It is perhaps not surprising that the promoters of the wretched elegy initially tried to "sex up" their "discovery" by insinuating that the poem revealed something scandalous about Shakespeare's sex life—perhaps even the identity of the homosexual lover to whom many of the sonnets were supposedly addressed.
The "Shakespeare portrait" brochure makes similar claims, asking whether the new, "hotter" Shakespeare tells us anything about the bard's "sexuality" or "the person to whom the sonnets are addressed," although it's unclear how a portrait could do any such thing. (Are all bisexual men handsome? All heteros ugly?)
There is so little established certainty about Shakespeare's personal traits that it is almost always a reductive and foolish thing to try to read his work through urban legends about his life, or his life through his work. Recently, I tried to make this point in a seminar moderated by Robert Brustein, a great Shakespearean director and author of the just-published Tainted Muse. I argued that Homer's works are still considered the greatest in all of literature, and our lack of any certain knowledge about him (or her, for all we know) doesn't change that. If we were to learn Homer had a happy or unhappy marriage, or favored hermaphrodites, it would change—add or subtract—nothing, zero, from our understanding, our awe, at the grandeur of the Iliad or The Odyssey.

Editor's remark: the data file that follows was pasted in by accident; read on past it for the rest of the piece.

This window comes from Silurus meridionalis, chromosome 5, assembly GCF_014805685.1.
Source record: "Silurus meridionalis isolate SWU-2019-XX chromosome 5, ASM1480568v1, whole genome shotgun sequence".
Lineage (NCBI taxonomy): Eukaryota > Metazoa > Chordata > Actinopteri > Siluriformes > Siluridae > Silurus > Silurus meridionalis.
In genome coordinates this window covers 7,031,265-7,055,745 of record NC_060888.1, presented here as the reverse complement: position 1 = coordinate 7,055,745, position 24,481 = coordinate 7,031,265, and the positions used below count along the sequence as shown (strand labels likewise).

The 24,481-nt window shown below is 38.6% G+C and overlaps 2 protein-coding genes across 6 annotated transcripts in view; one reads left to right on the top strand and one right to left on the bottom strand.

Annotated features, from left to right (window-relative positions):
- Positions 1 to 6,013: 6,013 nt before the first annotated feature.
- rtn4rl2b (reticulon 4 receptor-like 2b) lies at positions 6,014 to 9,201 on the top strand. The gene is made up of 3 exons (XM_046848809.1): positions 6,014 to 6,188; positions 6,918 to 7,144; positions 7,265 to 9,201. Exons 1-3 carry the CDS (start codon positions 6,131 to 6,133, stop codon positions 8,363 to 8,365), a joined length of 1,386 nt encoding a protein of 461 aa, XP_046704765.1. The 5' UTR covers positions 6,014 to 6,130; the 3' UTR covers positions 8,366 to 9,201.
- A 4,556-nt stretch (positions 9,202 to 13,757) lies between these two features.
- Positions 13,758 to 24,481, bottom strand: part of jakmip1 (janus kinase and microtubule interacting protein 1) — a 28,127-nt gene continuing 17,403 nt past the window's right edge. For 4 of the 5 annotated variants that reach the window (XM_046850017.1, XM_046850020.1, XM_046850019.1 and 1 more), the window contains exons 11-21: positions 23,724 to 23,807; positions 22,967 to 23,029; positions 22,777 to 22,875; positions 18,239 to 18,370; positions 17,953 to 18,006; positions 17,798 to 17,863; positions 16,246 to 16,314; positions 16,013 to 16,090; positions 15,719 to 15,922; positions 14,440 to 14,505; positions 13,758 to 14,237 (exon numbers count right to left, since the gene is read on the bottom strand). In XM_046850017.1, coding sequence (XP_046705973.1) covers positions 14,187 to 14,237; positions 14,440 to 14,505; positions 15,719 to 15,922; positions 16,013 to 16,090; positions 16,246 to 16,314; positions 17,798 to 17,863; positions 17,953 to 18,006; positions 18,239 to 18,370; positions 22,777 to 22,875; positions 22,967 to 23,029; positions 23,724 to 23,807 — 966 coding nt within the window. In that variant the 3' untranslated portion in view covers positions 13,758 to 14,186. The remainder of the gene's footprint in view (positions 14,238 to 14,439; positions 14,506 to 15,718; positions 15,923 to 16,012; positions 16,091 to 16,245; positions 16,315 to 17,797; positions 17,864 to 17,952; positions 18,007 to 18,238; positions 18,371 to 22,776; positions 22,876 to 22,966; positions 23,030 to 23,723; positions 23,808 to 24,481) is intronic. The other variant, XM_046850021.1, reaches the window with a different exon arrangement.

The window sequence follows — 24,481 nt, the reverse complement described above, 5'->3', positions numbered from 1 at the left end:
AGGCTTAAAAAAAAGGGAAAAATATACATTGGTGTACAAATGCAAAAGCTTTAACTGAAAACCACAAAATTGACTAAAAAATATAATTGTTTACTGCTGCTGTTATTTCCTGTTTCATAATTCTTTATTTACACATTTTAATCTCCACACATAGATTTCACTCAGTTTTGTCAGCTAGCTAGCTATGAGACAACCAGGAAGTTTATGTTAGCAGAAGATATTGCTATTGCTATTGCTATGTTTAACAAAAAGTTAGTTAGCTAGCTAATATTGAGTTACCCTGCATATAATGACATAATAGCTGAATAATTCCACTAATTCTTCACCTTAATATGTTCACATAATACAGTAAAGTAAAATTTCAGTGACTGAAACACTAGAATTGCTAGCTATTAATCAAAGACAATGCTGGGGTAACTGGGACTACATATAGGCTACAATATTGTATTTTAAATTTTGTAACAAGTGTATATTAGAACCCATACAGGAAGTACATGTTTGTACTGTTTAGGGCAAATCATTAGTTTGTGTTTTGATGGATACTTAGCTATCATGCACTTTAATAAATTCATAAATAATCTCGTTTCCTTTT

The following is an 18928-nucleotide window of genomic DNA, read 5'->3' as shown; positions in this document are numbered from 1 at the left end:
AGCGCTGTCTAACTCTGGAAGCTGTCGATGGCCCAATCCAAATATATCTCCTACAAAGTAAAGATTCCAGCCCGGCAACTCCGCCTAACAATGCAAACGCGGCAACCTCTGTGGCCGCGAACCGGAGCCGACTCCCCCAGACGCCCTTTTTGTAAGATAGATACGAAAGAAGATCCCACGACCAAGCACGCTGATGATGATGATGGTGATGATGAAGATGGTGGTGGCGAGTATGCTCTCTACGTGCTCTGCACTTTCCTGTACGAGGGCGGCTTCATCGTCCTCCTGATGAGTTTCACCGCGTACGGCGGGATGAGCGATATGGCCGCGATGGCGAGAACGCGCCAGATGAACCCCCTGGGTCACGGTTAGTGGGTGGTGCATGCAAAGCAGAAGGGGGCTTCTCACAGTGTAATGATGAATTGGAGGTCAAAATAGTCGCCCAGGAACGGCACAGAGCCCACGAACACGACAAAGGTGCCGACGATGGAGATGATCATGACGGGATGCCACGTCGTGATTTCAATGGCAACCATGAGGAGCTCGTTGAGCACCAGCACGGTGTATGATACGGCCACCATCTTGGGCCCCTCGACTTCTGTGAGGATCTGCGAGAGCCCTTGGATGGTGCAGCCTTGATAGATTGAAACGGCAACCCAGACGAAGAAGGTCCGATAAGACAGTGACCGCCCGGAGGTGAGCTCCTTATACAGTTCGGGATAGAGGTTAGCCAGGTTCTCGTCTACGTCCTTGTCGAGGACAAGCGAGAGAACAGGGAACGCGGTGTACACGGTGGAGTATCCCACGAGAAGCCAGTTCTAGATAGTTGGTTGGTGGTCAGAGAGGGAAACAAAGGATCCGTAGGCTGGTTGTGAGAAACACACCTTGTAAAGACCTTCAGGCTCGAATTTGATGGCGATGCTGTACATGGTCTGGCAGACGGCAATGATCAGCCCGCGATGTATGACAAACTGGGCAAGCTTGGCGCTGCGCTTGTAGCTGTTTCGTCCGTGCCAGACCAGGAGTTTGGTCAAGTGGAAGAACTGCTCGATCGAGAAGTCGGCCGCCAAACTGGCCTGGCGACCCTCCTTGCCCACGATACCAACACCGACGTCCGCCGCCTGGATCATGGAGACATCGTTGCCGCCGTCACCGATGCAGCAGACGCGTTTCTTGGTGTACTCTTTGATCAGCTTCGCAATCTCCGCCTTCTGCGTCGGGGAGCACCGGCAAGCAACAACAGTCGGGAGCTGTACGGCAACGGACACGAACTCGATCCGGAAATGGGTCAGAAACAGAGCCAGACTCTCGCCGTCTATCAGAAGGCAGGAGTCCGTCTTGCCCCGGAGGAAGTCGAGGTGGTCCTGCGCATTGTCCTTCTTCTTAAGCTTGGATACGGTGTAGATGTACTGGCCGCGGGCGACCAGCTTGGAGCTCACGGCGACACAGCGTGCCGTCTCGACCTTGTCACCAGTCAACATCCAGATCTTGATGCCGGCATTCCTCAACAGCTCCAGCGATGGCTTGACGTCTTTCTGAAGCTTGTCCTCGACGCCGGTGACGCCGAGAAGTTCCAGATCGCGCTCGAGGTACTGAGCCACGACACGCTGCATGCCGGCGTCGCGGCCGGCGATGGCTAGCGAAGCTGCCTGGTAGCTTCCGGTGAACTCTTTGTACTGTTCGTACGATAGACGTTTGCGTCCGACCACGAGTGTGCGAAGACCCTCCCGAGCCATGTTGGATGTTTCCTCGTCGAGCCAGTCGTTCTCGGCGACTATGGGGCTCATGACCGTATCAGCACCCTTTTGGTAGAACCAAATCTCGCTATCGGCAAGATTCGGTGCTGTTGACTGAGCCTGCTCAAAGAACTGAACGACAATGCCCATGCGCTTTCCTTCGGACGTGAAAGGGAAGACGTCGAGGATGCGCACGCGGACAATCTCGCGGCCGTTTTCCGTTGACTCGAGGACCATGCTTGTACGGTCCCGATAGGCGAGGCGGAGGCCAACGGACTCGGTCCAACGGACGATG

But the beat goes on, especially when there's some snippet of sex. In fact, Stanley Wells, before he became a promoter of sexy portraits, wrote intelligently on our obsession with Shakespeare's sexual language; he's the author of a thought-provoking book (well, a collection of three lectures) called Looking for Sex in Shakespeare that has many judicious things to say on the subject. His first essay is an examination of the way modern, post-Shakespearean sexual connotations are often read into his verse retroactively when the sexual usage of the word or phrase in question was unknown at the time.